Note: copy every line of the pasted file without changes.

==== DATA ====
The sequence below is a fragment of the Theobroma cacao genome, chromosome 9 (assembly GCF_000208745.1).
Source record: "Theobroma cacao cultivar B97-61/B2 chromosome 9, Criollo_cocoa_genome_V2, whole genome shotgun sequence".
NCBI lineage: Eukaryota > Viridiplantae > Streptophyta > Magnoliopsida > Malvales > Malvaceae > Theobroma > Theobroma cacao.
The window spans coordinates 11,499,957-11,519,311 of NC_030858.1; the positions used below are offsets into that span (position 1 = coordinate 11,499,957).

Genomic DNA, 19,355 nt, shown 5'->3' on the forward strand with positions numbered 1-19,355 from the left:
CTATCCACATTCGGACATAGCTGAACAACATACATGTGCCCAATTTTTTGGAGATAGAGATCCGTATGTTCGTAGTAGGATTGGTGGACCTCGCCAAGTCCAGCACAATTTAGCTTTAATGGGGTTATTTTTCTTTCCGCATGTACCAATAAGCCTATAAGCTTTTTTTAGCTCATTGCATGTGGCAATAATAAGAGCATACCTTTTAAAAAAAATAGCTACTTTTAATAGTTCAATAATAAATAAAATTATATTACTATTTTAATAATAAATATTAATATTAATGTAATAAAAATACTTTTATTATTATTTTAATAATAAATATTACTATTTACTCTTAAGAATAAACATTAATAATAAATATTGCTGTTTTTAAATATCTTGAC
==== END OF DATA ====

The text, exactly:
The sequence below is a fragment of the Theobroma cacao genome, chromosome 9 (assembly GCF_000208745.1).
Source record: "Theobroma cacao cultivar B97-61/B2 chromosome 9, Criollo_cocoa_genome_V2, whole genome shotgun sequence".
NCBI lineage: Eukaryota > Viridiplantae > Streptophyta > Magnoliopsida > Malvales > Malvaceae > Theobroma > Theobroma cacao.
The window spans coordinates 11,499,957-11,519,311 of NC_030858.1; the positions used below are offsets into that span (position 1 = coordinate 11,499,957).

Genomic DNA, 19,355 nt, shown 5'->3' on the forward strand with positions numbered 1-19,355 from the left:
CTATCCACATTCGGACATAGCTGAACAACATACATGTGCCCAATTTTTTGGAGATAGAGATCCGTATGTTCGTAGTAGGATTGGTGGACCTCGCCAAGTCCAGCACAATTTAGCTTTAATGGGGTTATTTTTCTTTCCGCATGTACCAATAAGCCTATAAGCTTTTTTTAGCTCATTGCATGTGGCAATAATAAGAGCATACCTTTTAAAAAAAATAGCTACTTTTAATAGTTCAATAATAAATAAAATTATATTACTATTTTAATAATAAATATTAATATTAATGTAATAAAAATACTTTTATTATTATTTTAATAATAAATATTACTATTTACTCTTAAGAATAAACATTAATAATAAATATTGCTGTTTTTAAATATCTTGAC